Despite ending the October off their worst levels, not a single one of the world’s major stock markets ended the month in positive territory. And “no” is the answer to the question I asked a month ago about whether the FTSE 100 would keep its crown as world No.1 in October!
In a month that saw a return to conflict in the Middle East and ongoing speculation around the future for global interest rates, it was the Dow Jones that topped the performance table in October with a 1.4% loss. As investors digested the rush of corporate results during US earnings season, the S&P 500 fell 2.2% and the Nasdaq Composite tech index 2.8%.
This is the first time the S&P 500 has fallen for three months in a row since the pandemic in March 2020. While we didn’t see the scale of reversals seen in 1929, 1987 and 2008, the S&P 500 did enter correction territory near month-end, having fallen over 10% since the July high at 4,600.
And October did live up to its reputation as one of the most volatile months. According to the VIX index, last month was the most volatile since March, spending plenty of time above the 20 level which is considered high, peaking at 23 in the second half of the month.
Our own FTSE 100 fell 3.8% in October and the FTSE All-Share index 4.2%. Three-quarters of the top 100 index ended in the red, headed by Rentokil Initial (LSE:RTO), down 31.7%. NatWest Group (LSE:NWG)’s results guaranteed a 24.4% loss for the high street bank, St James's Place (LSE:STJ) slumped 23.1% and Ocado Group (LSE:OCDO) 22.5%. Old-school defensive stocks prevented a complete whitewash, led by utilities Severn Trent (LSE:SVT) and United Utilities (LSE:UU.).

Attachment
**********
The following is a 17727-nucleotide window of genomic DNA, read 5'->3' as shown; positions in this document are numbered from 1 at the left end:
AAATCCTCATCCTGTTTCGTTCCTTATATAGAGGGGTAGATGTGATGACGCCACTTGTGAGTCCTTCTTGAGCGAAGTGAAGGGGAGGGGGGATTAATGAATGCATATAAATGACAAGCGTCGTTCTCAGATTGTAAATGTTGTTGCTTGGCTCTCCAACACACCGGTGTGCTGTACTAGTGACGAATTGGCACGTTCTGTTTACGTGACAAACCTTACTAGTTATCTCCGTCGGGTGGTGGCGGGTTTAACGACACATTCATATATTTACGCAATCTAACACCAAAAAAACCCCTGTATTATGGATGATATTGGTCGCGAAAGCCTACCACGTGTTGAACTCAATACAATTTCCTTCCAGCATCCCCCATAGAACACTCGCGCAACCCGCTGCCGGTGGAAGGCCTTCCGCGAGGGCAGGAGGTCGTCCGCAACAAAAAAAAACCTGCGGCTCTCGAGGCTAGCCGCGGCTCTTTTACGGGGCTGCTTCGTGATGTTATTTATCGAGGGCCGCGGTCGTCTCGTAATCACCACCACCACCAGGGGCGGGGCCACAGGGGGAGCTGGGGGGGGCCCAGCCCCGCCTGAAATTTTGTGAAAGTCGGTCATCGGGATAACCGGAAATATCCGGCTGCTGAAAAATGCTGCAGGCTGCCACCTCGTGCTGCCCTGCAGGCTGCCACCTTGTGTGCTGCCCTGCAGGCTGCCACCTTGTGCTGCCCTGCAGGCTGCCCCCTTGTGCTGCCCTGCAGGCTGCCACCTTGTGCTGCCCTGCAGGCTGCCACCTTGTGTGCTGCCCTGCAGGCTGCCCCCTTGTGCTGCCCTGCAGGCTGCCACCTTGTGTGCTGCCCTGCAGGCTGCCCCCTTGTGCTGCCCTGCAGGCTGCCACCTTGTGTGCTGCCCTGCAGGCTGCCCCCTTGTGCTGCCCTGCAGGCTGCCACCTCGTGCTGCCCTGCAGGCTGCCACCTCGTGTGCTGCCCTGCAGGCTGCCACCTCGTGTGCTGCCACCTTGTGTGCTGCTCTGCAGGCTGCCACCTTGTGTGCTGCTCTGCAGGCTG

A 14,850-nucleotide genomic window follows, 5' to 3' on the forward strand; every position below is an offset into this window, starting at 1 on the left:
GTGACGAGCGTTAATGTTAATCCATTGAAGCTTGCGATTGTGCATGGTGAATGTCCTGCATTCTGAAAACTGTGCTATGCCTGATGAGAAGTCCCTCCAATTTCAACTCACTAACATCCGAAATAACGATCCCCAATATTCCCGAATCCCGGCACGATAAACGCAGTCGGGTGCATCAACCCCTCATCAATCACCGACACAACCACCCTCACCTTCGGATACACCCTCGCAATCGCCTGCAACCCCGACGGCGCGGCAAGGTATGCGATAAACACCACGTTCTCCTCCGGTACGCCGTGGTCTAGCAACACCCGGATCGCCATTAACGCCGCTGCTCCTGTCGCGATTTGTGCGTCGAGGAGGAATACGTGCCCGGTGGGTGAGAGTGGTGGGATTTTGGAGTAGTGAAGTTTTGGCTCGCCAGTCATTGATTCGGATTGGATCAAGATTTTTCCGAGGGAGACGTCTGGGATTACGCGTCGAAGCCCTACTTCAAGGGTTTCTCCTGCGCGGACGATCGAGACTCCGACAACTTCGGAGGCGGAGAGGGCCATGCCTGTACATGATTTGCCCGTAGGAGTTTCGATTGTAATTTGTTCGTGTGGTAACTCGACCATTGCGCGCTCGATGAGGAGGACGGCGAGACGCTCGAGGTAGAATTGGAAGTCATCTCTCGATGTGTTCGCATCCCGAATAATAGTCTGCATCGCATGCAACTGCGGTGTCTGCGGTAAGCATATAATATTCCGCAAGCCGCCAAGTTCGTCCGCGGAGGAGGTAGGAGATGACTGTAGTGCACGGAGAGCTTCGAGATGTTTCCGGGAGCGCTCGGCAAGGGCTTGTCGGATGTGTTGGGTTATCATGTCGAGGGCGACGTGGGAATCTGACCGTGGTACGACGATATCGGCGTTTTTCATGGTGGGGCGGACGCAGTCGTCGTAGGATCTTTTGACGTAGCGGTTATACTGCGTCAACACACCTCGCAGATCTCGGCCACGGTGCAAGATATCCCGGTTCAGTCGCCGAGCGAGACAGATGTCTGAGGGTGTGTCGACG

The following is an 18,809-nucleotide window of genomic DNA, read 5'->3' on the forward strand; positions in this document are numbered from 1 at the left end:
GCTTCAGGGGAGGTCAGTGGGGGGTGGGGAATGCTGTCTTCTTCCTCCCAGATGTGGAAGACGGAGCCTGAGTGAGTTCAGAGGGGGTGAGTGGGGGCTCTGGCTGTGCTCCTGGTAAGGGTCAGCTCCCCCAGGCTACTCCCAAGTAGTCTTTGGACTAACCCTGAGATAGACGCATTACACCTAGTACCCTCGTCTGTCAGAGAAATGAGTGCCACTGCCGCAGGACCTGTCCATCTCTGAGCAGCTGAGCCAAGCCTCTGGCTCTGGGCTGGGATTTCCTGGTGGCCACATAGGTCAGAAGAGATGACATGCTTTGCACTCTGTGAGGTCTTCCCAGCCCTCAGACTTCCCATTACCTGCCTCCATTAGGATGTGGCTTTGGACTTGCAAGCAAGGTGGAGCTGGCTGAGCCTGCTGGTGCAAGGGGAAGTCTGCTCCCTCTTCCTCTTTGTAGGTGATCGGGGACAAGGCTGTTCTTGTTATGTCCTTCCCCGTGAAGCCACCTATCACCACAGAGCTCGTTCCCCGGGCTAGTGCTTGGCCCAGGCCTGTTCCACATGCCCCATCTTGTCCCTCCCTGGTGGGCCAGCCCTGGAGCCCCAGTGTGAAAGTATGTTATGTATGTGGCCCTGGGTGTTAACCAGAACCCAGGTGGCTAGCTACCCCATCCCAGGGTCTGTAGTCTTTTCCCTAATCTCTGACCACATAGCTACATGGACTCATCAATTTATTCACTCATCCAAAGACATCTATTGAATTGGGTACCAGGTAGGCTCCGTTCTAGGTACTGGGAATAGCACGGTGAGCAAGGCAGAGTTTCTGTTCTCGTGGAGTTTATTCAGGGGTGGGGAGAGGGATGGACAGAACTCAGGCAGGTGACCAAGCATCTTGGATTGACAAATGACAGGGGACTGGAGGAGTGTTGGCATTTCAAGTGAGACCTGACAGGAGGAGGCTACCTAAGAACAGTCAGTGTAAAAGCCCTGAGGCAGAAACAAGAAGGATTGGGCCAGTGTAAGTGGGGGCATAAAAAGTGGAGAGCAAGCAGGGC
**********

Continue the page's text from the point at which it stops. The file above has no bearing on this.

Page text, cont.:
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Investors remain very much divided into those who believe it’s not just the big tech stocks that are overvalued and those happy to buy the dips. And market commentators are split on whether equities are on the precipice or represent good value after the recent pullback.
If history is any guide this should be a good time to invest, and certainly better than the summer months. According to decades worth of data, the six months from the end of October to end of April have been the most profitable time of year for equity investors.
What will share prices do in November?
November 2022 turned out to be one of the best months for investors. The FTSE All-Share jumped 6.8% and the FTSE 100 only a fraction less to register its best month in two years. That the Nasdaq Composite was among the worst performers with a gain of 4.4% tells you just how strong the month was.
Investor optimism was buoyed by hopes of demand recovery in China and lower-than-expected US inflation. The bounce-back also came just weeks after then prime minister Liz Truss triggered market turmoil with a disastrous mini-Budget.
The winter portfolios are a six-month strategy with a strong history of positive performance, but they don’t always get off to a rapid start. And as we reported 12 months ago, it has been difficult predicting what will happen at this time of year.
In the 16 years between 2006 and 2021, the FTSE All-Share index fell in November 10 times. It rose sharply in 2019 and 2020 but fell in 2021 before rallying last year.
According to the Harriman Stock Market Almanac, November had been the least volatile month of all between 2000 and 2017. But things have changed, especially since the pandemic. Investors could do with a period of calm, but that looks very unlikely the way things stand.
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